Today, I went looking for the EC- the Electoral Commission of Ghana. I asked taxi drivers, mechanics, shop owners, security men and they all didn’t know where the EC was. We looked into schools, walked on dusty roads, thirsty and tired until we were finally told by a couple of men sitting under a tree that the EC was in Pokuase. And that we could find them at the Methodist school or the Presbyterian school. They weren’t sure which. But they were certainly at the Pokuase township. Well, what a relief. But at that time, we were too despondent and hungry to continue on a quest which had now become a full blown mission. You see, I was looking for the EC’s registration centre in my community.

It’s Day 7 of the limited (very limited as I found out) voters’ registration being organized by the EC and I want to be patriotic. I hear people saying that it’s also a chance to get a form of valid ID that identifies you as living in Ghana so that if your uncle sends you money from abroad, you can present your ID at a bank and go home happy as a puppy. After going through a pile of personal documents I managed to fish out my old voter’s identification card. I have used it once and that was it. Since then, there’ve been black and white picture ID cards and now, there’s the biometric card. It says I was 19 when I got it. And honestly, I don’t even remember which way I voted then. Knowing me, I probably voted for the underdog or for an ideal, hoping for a miracle which didn’t come in NDC or NPP colours. But like I said, it’s time for me to be patriotic again. I just did not count on it being this stressful.

I hear it’s been long lines, and broken down equipment. Trouble with guarantors and students, where to register, what documents to present, and whether or not we like the new rebranded EC logo.

The trouble with the EC can be summed up neatly: as a country, we fail to plan for Ghana. So the easiest things become a tedious affair. My sister in-law has had her all her fingers biometrically registered so many times she wonders would she be able to sneeze without the government knowing about it? The National Health Insurance Scheme (NHIS), National Identification Authority, Social Security and National Insurance Trust (SSNIT), driver’s License, voter’s identification, passport, and public servant identification all have biometric data. But she can be rest assured that she could rob a supermarket and no one would know how to find her. This is because none of these platforms are linked. They are stand-alone, ad hoc projects that we do to make us feel we are part of a modernizing world. The EC does its thing, the national Identification authority does its thing, the AMA also gets up and names streets not realizing that all three are intricately related and should be part of a bigger system that incorporates identity. So that Who is who, Where to find who and What is where can all be answered by a click of a button. Because if I say I am Grace Ecklu but you don’t know where to find me because my driver’s license is made up of meaningless codes, then what sort of system are we running? Yes, there are privacy and Big Brother issues when authorities seem to poke their noses into our affairs. But as a country, we are not even close to this scenario and there is a basic threshold of information that is lacking and needed for effective and efficient running and policing of the country to make us feel safe, sane and well, happily patriotic.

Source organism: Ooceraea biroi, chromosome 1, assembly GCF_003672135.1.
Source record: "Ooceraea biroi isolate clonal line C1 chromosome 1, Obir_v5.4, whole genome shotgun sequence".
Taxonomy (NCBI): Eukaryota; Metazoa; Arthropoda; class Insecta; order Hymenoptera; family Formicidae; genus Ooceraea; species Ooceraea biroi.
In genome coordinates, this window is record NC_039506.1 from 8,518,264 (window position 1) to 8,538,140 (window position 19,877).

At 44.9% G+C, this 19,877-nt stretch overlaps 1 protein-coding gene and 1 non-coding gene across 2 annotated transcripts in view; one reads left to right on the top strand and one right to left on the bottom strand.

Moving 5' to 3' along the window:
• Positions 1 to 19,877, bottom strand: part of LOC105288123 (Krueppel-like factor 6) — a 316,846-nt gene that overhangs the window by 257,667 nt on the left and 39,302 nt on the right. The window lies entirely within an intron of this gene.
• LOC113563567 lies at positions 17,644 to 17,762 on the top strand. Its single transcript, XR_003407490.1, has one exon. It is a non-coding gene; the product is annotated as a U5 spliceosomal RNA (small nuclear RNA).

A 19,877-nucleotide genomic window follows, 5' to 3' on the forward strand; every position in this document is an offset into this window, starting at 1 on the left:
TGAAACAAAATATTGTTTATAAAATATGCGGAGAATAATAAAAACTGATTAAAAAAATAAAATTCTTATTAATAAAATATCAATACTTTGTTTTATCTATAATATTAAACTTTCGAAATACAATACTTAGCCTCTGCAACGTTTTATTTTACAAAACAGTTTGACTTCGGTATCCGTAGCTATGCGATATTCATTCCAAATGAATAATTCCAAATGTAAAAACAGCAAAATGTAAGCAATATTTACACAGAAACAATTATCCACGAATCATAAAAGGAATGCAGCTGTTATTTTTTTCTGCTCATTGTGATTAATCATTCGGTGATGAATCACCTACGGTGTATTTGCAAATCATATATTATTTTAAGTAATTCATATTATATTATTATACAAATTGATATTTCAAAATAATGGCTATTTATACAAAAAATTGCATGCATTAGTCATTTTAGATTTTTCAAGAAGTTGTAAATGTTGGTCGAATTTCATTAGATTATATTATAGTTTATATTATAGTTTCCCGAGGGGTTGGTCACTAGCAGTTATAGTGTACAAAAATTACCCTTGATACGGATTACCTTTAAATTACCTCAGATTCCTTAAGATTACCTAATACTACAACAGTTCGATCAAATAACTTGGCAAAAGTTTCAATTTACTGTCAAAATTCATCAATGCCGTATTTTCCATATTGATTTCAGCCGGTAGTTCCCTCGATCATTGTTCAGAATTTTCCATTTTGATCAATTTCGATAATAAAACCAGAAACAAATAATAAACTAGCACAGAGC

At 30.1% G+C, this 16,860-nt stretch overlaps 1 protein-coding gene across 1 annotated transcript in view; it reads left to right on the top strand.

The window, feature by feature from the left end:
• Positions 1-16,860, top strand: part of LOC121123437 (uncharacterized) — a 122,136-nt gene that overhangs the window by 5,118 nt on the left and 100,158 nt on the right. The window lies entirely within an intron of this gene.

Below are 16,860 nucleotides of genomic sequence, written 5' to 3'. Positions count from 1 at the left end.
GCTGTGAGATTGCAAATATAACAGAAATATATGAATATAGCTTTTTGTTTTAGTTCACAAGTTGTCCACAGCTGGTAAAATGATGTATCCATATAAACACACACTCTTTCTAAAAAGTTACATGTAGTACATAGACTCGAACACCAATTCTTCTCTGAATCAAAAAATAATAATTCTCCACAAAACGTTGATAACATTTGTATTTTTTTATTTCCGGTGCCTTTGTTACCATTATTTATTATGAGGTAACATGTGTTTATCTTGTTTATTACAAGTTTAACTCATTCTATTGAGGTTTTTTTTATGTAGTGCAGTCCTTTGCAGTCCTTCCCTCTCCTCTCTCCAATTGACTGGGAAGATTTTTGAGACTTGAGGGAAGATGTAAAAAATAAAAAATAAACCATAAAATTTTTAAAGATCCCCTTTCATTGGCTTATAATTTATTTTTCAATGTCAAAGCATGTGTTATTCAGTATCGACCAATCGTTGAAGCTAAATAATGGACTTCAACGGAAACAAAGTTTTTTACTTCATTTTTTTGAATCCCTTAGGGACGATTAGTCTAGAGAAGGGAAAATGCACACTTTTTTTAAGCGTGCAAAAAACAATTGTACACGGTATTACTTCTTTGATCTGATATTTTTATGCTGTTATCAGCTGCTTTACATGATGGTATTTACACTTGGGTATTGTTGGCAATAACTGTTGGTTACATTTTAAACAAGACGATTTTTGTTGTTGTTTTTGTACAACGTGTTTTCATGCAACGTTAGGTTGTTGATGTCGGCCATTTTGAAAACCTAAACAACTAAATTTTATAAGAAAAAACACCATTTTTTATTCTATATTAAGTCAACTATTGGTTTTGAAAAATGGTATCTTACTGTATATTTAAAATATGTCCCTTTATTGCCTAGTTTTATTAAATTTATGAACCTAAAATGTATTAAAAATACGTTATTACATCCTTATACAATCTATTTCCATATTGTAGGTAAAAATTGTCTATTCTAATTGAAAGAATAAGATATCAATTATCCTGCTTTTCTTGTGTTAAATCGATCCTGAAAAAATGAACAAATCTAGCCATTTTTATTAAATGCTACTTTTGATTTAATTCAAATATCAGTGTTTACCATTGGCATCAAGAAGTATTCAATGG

About the Author, Grace Ecklu

Grace Ecklu is an educator, writer and urban geographer. After a stint as a lecturer in the Department of Geography Education at the Catholic University of Daegu, she returned to Ghana to create her own green pastures. She employs her technical and creative skills in diverse ways – writing, coaching, training, research and gardening. A natural teacher and team leader, she is a classroom favourite who has transformed the educational experiences of children from diverse backgrounds. From her breadth of experiences gained through people and culture within their spatial contexts, she shares her perspective in writing and has contributed her articles on several platforms including UrbanAfrica.Net and Ghana Business and Finance.